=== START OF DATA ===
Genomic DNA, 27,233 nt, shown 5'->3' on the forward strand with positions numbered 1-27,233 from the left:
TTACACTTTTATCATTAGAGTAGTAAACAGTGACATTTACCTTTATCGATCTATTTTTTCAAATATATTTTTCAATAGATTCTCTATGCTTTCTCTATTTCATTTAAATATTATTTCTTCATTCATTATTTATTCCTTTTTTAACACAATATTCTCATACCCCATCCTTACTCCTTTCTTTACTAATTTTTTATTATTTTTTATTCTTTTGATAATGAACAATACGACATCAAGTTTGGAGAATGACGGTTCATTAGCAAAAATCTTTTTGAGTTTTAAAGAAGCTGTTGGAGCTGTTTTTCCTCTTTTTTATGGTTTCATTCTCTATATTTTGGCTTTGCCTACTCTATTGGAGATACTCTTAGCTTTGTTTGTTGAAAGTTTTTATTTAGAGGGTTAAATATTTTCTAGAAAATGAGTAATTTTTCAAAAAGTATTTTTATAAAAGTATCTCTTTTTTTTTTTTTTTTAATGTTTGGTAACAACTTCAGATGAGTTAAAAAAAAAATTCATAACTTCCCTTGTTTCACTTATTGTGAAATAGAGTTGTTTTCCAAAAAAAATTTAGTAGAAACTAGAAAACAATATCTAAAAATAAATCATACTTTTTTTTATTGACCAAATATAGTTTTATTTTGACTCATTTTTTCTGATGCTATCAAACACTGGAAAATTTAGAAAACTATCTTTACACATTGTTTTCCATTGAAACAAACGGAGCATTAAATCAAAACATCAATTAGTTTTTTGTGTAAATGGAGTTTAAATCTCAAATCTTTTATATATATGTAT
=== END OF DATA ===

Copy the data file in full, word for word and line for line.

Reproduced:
Genomic DNA, 27,233 nt, shown 5'->3' on the forward strand with positions numbered 1-27,233 from the left:
TTACACTTTTATCATTAGAGTAGTAAACAGTGACATTTACCTTTATCGATCTATTTTTTCAAATATATTTTTCAATAGATTCTCTATGCTTTCTCTATTTCATTTAAATATTATTTCTTCATTCATTATTTATTCCTTTTTTAACACAATATTCTCATACCCCATCCTTACTCCTTTCTTTACTAATTTTTTATTATTTTTTATTCTTTTGATAATGAACAATACGACATCAAGTTTGGAGAATGACGGTTCATTAGCAAAAATCTTTTTGAGTTTTAAAGAAGCTGTTGGAGCTGTTTTTCCTCTTTTTTATGGTTTCATTCTCTATATTTTGGCTTTGCCTACTCTATTGGAGATACTCTTAGCTTTGTTTGTTGAAAGTTTTTATTTAGAGGGTTAAATATTTTCTAGAAAATGAGTAATTTTTCAAAAAGTATTTTTATAAAAGTATCTCTTTTTTTTTTTTTTTTAATGTTTGGTAACAACTTCAGATGAGTTAAAAAAAAAATTCATAACTTCCCTTGTTTCACTTATTGTGAAATAGAGTTGTTTTCCAAAAAAAATTTAGTAGAAACTAGAAAACAATATCTAAAAATAAATCATACTTTTTTTTATTGACCAAATATAGTTTTATTTTGACTCATTTTTTCTGATGCTATCAAACACTGGAAAATTTAGAAAACTATCTTTACACATTGTTTTCCATTGAAACAAACGGAGCATTAAATCAAAACATCAATTAGTTTTTTGTGTAAATGGAGTTTAAATCTCAAATCTTTTATATATATGTAT